I worked at Microsoft some years ago and I wrote an article that was published in TechNet. This was a big deal at the time as I was new to MS and not directly involved in the product teams, which is where most of the TechNet content was generated.
TechNet was the main knowledge repository for Microsoft back in the day. My article related to patching and service pack best practise, this has been superseded by Windows Update however many of the principles I wrote about in this article are still true today, some 20 years later.
Just because something is old, does not mean it is not good. Gold is gold, and many of us have old content that will always stand the test of time. I am talking about lasting trends. Principles within each business that need good documentation to support it, and that the foundation, whilst old, are still relevant years after they were created.
So how do you ensure your “old gold” content is still available and maintained? Making it easy to maintain is one of the ways we can achieve this. We need to take this content and make it evergreen to ensure that it stays current, relevant, and up to date. This takes a paradigm shift, a shift to delivering it via the web where the content is not hidden away in documents and files that are difficult to discover.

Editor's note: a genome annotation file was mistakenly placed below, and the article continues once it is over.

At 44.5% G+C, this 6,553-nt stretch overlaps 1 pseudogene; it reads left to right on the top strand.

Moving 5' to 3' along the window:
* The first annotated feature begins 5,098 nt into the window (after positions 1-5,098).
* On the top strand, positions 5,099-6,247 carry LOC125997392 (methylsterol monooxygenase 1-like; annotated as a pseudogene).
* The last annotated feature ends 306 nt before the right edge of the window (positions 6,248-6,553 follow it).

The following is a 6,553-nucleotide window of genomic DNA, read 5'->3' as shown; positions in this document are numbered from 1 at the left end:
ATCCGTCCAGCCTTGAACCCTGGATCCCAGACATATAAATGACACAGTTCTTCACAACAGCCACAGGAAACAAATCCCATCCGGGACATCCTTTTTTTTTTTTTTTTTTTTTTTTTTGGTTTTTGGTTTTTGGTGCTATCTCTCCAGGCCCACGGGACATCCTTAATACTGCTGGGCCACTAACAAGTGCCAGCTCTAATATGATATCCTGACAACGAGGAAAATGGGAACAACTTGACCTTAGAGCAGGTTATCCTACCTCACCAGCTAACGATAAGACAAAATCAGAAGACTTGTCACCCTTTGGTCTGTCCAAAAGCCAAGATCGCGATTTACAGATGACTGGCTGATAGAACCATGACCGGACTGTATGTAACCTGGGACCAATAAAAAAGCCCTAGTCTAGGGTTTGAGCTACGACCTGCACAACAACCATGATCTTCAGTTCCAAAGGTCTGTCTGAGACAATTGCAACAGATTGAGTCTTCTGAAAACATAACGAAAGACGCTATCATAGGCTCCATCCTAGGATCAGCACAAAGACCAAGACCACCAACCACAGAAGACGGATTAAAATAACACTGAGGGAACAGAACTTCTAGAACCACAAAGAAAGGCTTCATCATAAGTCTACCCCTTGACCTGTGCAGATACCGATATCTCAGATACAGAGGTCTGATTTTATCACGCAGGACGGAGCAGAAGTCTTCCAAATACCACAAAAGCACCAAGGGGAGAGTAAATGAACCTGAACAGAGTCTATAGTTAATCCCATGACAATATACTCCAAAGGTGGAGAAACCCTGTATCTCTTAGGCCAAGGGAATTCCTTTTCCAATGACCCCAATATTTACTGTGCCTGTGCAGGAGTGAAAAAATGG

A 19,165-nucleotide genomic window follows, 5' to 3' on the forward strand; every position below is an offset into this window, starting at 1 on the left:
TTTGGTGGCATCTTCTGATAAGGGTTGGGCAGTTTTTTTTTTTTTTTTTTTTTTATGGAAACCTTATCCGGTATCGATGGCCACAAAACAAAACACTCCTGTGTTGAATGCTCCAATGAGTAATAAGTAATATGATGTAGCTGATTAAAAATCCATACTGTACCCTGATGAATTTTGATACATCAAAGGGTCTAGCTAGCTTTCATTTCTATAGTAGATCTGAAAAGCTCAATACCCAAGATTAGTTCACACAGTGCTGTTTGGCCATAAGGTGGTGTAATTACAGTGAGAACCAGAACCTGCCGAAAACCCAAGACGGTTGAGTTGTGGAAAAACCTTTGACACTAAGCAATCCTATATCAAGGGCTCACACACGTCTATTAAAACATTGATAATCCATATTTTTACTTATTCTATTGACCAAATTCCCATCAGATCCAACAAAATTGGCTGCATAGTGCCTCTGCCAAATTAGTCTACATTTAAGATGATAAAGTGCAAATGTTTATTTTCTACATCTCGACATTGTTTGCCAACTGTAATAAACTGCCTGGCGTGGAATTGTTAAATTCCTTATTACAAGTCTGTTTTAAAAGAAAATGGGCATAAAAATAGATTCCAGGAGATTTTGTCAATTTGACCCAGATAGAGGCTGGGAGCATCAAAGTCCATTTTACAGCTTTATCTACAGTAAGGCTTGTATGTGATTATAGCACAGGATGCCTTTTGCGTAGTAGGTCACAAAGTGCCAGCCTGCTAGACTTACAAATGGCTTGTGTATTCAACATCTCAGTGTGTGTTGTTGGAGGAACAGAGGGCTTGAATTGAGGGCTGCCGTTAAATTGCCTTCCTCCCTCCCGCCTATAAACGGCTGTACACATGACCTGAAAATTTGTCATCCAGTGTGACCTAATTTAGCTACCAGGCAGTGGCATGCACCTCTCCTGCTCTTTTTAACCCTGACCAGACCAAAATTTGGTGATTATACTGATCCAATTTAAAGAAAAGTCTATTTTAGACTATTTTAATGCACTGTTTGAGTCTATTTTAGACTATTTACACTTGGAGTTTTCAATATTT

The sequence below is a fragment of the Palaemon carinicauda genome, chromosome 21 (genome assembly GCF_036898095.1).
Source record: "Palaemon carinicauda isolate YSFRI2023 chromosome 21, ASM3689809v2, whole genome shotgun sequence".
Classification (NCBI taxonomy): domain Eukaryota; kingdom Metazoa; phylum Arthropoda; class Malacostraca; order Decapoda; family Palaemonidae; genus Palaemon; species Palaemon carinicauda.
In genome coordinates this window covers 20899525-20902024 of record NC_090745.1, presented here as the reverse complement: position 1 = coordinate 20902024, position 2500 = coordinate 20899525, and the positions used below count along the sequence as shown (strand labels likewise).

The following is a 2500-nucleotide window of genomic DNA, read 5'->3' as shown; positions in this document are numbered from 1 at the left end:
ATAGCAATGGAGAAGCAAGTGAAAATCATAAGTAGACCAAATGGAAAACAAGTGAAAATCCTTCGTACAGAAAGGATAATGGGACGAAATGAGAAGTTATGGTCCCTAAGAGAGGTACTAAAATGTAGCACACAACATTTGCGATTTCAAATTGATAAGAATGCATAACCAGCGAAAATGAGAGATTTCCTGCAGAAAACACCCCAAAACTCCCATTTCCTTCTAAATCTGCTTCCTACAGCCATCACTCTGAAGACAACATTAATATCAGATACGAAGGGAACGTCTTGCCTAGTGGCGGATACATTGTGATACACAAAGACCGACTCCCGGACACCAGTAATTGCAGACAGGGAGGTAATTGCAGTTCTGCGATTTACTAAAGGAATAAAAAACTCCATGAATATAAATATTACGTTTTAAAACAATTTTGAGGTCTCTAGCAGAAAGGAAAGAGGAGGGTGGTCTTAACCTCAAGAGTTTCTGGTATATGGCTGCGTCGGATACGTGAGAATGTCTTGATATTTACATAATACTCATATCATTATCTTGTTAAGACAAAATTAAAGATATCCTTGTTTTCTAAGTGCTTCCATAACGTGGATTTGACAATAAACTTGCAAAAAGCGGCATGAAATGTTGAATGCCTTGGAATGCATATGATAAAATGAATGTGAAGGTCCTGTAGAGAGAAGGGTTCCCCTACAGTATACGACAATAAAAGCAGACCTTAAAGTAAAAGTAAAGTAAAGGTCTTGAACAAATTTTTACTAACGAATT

Evergreen content is living content and lives within a dynamic document. It is a document that is frequently updated and maintained. An example of evergreen content is an article in Wikipedia, the online encyclopaedia that we all turn to at one point that is freely available and seemly well trusted. Its articles, in contrast to “static” documents, such as an article in a single edition of the Encyclopaedia Britannica, can be easily amended by all.
Moving to an Evergreen delivery platform
So how do we move this otherwise static document-based old gold content to the web? Organizations’ policies, procedures, templates, forms, and FAQs are all candidates for being converted to evergreen content. I’m not suggesting that document-based content is stale, but moving the content to the web increases its exposure and will help drive the evergreen concept.
The above article mentions the idea that a fundamental paradigm shift is needed. No longer should we think that DOCX and PDF is the best reading format, nor should they be the final destination for organisational content. Most evergreen platforms are web-based and therefore we need to understand how to better and more easily transform DOCX and PDF to HTML.